Bumpy ride for pregnant employee

The Employment Appeal Tribunal (EAT) has recently considered an appeal against findings of sex discrimination, harassment, part time worker detriment and unfair dismissal.

Fidessa plc v Lancaster

Fidessa plc supplies software for financial service companies. Ms Lancaster had been employed by Fidessa since 2010 as an engineer in the connectivity operations team. There were 3 people within that team. Ms Lancaster took maternity leave from August 2012 to August 2013. She returned on a part time basis working 4 days per week, although it was agreed that there could be flexibility around those times, reflected in a flexible working request to this effect. Leaving at 5pm was important as she needed to be able to collect her daughter from nursery. In July 2014 Ms Lancaster was in the early stages of a further pregnancy. She told her line manager about this and needed time off to attend an antenatal appointment. Her line manager had to clear the request with another manager. The time off was refused and when the manager concerned was informed of the reason for the request, his response was “oh f**k, she’s pregnant”. This comment was not reported to Ms Lancaster at that stage, but was later.

Part of Ms Lancaster work had to be carried out after 5pm, such as deleting information that traders no longer needed. This could not be done until the end of trading on the UK markets. As part of her flexible working request, it was agreed that Ms Lancaster could complete this work from home. Sometime later, another manager refused to stick to this agreement, requiring Ms Lancaster to work after 5pm.

Proposals were then made to reorganise the connectivity department from 3 to 2. A new engineer role would be similar to Ms Lancaster’s but with a greater emphasis on work being carried out after 5pm. Ms Lancaster decided not to apply for the role and was made redundant. She raised a grievance alleging unfair treatment and discrimination which was not upheld. She appealed against her dismissal which was unsuccessful.

Ms Lancaster brought claims for direct and indirect discrimination, harassment, part time worker detriment and unfair dismissal.

Employment tribunal (ET)

The ET concluded that the manager’s reaction to Ms Lancaster’s pregnancy amounted to direct and indirect sex discrimination and harassment. Further, the ET found that reneging on the 5pm agreement amounted to less favourable treatment on the grounds of her part time status.

The ET did not accept that the restructuring exercise was a sham to remove Ms Lancaster from Fidessa but it did find that the requirement to perform key tasks after 5pm which could not be performed at home would put women at a disadvantage. There had been no proper consideration of alternative ways of working and therefore Fidessa could not objectively justify this requirement. Therefore Ms Lancaster’s dismissal was tainted by direct and indirect sex discrimination and was rendered unfair. Fidessa appealed.

Employment Appeal Tribunal (EAT)

The EAT largely upheld the ET’s decision.

It had been agreed that the claimant was entitled to finish work at 5pm subject to some degree of flexibility and therefore requiring her to work in a way that was inconsistent with that agreement could amount to less favourable treatment, predominantly on the grounds of her part time status.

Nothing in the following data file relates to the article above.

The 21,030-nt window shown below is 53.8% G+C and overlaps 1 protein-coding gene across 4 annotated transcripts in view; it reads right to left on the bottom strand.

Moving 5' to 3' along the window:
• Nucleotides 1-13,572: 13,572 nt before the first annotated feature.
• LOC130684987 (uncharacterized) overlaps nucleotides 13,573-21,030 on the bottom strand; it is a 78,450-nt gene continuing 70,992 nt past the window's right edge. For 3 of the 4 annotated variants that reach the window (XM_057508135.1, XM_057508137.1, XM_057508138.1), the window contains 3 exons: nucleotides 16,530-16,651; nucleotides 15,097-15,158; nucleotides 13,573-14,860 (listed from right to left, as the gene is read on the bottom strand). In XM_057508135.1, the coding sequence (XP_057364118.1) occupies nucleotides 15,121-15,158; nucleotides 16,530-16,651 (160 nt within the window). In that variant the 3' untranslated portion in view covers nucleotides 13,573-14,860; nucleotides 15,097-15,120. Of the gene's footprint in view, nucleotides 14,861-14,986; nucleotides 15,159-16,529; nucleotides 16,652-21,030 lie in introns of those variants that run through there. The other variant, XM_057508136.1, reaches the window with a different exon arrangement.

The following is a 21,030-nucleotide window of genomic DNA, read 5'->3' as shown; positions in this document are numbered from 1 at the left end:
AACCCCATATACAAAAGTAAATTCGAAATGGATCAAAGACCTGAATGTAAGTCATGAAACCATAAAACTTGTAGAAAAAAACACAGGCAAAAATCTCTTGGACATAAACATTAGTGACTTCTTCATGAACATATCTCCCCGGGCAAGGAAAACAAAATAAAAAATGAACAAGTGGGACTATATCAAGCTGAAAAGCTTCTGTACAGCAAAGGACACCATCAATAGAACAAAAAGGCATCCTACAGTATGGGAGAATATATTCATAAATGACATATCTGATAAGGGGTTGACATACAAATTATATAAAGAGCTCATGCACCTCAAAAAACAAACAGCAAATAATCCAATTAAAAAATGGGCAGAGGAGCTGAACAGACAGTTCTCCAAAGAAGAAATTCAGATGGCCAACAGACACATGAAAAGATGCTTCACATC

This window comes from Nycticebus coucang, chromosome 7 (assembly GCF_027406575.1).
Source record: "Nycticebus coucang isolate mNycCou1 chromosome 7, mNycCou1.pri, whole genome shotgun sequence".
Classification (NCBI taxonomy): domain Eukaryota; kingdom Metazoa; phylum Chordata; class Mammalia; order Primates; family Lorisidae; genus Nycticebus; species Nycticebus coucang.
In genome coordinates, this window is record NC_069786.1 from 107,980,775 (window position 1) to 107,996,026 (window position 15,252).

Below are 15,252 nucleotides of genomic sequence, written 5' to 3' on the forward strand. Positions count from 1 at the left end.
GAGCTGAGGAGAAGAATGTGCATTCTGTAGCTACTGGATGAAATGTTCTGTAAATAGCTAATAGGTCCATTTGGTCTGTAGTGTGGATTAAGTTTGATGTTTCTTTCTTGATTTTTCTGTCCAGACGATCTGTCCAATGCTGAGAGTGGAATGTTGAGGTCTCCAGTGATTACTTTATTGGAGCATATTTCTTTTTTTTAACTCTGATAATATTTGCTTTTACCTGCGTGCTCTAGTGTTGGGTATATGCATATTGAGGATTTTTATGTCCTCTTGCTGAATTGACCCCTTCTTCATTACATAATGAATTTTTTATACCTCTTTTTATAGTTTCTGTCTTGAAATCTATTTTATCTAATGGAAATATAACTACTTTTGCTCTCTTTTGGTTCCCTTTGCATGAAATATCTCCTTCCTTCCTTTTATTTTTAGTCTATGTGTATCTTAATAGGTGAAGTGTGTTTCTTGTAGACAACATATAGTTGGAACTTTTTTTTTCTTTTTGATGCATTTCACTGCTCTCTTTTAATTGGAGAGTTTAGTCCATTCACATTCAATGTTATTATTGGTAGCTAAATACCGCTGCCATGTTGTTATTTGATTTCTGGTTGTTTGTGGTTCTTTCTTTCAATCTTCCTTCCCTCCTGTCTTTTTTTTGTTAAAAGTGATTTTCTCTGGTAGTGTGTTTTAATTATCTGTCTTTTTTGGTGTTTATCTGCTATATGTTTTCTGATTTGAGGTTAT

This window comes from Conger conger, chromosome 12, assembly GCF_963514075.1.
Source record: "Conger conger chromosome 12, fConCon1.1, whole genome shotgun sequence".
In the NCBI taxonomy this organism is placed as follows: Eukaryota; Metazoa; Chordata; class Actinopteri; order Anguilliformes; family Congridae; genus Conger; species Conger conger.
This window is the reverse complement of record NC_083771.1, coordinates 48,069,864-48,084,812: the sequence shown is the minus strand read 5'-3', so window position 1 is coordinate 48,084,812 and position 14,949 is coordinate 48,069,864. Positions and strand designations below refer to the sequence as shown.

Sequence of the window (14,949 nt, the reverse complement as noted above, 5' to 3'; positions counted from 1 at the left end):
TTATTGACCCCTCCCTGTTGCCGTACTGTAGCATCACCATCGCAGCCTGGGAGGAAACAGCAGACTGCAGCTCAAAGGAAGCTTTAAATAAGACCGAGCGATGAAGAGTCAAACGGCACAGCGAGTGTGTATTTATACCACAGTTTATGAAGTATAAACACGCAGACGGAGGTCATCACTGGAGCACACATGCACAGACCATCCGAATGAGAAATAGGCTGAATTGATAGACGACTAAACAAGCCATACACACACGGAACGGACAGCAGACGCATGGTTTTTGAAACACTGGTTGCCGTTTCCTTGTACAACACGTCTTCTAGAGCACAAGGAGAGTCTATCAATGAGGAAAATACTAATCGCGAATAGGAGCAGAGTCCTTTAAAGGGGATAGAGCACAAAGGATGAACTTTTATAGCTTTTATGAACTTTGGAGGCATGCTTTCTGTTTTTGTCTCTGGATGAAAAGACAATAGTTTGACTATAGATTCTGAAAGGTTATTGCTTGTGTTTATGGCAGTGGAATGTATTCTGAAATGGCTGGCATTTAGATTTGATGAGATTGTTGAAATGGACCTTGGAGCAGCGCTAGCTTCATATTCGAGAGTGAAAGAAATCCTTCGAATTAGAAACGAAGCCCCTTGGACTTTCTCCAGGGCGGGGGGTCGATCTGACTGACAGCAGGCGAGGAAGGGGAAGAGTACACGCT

The EAT agreed that Ms Lancaster was put a disadvantage by the requirement of having to undertake work after 5pm in the workplace rather than at home. This disadvantaged women as part of the group that predominantly have a requirement to collect children at the end of the working day. Although Fidessa had a potentially fair reason for dismissal i.e. redundancy, the ET was entitled to take into account the fact that the only reason Ms Lancaster did not apply for the new role was because of the requirement to work after 5pm and this was relevant to the question of fairness.

The EAT reluctantly upheld the appeal in relation to direct sex discrimination and harassment arising from the manager’s comment about Ms Lancaster’s pregnancy. The EAT took thi decision because the ET failed to make any findings as to the impact of the comment on Ms Lancaster. This aspect was remitted back to the ET.


This case highlights the importance of being able to justify any requirements which put one particular group at a disadvantage in relation to a protected characteristic. In this case, a twofold requirement to work after 5pm in the office rather than at home was found to be more likely to disadvantage women given their child caring responsibilities. It had already been found that the work could be done remotely.

Whilst an employer may be able to impose such requirements, it is vital that they are a proportionate means of achieving the employer’s aims.  This means that the employer is able to justify them and also looks at alternatives to alleviate or eliminate any impact on the group in question.

Regard should also be had during any restructure or other changes as to the impact on part time workers, giving consideration to alternatives.

If you have questions relating to discrimination, harassment or part time workers, please call Joanne Holborn, Tom Scaife or Caroline Rayner on 01228 552600 or 01524 548494.

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